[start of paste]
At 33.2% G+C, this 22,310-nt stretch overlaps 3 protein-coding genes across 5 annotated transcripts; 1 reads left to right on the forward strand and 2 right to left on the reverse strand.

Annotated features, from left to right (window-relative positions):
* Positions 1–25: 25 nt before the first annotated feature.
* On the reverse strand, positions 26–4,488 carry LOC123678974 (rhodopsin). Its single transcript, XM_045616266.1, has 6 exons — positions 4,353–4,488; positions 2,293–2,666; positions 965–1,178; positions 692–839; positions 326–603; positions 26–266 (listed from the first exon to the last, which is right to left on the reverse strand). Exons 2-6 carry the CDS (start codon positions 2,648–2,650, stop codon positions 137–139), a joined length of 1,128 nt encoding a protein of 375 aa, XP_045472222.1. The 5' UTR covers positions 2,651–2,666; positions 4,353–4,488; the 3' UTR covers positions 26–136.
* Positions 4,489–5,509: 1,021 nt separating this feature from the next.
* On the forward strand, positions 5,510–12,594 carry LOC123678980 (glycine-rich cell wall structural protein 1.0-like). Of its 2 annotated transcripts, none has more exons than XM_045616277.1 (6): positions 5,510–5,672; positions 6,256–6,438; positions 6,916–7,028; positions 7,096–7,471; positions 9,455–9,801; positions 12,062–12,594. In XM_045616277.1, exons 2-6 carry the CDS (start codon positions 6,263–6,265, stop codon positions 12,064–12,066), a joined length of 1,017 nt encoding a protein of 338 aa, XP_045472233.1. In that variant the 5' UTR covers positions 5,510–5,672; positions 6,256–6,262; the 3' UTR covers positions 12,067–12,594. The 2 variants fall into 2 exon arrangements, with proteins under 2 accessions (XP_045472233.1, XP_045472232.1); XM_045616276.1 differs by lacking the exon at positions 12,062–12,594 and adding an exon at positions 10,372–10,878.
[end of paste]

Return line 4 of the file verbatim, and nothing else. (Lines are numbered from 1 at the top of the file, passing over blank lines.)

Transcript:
* On the reverse strand, positions 26–4,488 carry LOC123678974 (rhodopsin). Its single transcript, XM_045616266.1, has 6 exons — positions 4,353–4,488; positions 2,293–2,666; positions 965–1,178; positions 692–839; positions 326–603; positions 26–266 (listed from the first exon to the last, which is right to left on the reverse strand). Exons 2-6 carry the CDS (start codon positions 2,648–2,650, stop codon positions 137–139), a joined length of 1,128 nt encoding a protein of 375 aa, XP_045472222.1. The 5' UTR covers positions 2,651–2,666; positions 4,353–4,488; the 3' UTR covers positions 26–136.